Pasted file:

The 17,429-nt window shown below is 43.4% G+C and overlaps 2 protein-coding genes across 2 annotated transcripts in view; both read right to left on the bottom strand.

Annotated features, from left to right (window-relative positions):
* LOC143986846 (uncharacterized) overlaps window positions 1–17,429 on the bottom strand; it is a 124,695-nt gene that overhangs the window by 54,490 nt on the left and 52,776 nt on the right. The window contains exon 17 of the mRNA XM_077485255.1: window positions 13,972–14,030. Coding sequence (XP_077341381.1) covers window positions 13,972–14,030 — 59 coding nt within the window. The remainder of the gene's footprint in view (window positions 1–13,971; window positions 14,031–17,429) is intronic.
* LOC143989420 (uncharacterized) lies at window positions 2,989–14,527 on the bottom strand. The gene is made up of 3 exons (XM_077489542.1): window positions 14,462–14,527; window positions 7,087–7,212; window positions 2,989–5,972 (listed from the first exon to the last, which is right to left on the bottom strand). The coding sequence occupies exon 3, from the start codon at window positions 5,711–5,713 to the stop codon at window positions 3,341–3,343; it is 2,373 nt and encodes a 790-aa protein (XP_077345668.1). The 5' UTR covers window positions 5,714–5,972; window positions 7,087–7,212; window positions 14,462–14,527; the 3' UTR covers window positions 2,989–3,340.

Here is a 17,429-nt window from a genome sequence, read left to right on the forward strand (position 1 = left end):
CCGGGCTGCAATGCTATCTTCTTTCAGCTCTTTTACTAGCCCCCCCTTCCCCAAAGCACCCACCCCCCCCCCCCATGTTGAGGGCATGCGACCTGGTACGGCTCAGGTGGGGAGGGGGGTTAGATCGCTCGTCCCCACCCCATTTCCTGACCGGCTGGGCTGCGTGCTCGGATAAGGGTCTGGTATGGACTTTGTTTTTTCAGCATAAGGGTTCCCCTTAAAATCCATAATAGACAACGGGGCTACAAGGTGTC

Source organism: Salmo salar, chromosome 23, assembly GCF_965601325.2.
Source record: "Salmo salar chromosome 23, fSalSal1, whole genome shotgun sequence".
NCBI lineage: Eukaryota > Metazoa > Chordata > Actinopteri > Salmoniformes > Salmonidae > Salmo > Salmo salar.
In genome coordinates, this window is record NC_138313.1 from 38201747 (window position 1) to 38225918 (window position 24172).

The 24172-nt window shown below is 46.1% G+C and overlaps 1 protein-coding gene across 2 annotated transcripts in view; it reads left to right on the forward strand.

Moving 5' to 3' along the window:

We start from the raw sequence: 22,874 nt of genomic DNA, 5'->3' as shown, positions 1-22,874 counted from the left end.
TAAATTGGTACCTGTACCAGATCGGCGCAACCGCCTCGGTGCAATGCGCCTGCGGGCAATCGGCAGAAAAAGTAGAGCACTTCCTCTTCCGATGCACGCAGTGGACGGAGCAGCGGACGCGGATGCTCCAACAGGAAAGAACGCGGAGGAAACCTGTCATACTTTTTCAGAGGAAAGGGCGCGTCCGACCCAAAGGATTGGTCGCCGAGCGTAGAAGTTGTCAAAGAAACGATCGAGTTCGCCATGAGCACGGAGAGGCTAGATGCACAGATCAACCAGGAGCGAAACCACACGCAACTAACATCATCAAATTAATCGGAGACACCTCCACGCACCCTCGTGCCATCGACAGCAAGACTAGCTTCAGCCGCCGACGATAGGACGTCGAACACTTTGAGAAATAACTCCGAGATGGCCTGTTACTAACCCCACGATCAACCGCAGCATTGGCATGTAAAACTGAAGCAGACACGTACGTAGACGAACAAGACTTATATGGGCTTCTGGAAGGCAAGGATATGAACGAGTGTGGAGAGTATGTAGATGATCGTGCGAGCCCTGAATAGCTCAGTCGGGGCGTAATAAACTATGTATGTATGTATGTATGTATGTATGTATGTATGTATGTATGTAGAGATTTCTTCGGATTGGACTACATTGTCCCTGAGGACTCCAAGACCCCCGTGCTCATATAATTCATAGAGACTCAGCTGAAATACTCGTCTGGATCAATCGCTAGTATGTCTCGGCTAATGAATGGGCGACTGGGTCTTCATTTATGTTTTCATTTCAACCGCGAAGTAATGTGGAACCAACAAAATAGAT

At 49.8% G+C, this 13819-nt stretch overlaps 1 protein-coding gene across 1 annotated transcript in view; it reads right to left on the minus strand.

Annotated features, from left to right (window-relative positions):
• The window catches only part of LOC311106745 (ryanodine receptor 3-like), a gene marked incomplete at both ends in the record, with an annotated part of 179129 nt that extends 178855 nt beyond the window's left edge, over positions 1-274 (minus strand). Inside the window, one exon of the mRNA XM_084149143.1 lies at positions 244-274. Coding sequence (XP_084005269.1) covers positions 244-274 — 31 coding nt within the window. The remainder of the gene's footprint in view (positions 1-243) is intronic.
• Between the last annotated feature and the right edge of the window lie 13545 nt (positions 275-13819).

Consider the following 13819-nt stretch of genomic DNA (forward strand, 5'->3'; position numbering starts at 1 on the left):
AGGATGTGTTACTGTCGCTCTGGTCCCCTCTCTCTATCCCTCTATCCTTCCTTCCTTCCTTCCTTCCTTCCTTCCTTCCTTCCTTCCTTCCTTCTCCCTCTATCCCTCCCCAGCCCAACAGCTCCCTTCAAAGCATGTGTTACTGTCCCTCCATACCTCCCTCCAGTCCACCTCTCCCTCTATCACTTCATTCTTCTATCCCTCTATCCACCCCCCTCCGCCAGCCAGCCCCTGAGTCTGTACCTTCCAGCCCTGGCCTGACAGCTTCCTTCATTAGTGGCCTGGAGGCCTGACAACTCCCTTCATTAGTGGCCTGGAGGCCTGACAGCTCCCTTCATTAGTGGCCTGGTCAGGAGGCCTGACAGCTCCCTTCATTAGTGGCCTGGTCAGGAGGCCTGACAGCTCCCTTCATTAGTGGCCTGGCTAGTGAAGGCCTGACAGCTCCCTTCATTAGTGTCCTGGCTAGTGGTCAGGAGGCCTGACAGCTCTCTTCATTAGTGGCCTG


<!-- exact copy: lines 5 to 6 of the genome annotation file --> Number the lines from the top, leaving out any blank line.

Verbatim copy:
Here is a 17,429-nt window from a genome sequence, read left to right on the forward strand (position 1 = left end):
CCGGGCTGCAATGCTATCTTCTTTCAGCTCTTTTACTAGCCCCCCCTTCCCCAAAGCACCCACCCCCCCCCCCCATGTTGAGGGCATGCGACCTGGTACGGCTCAGGTGGGGAGGGGGGTTAGATCGCTCGTCCCCACCCCATTTCCTGACCGGCTGGGCTGCGTGCTCGGATAAGGGTCTGGTATGGACTTTGTTTTTTCAGCATAAGGGTTCCCCTTAAAATCCATAATAGACAACGGGGCTACAAGGTGTC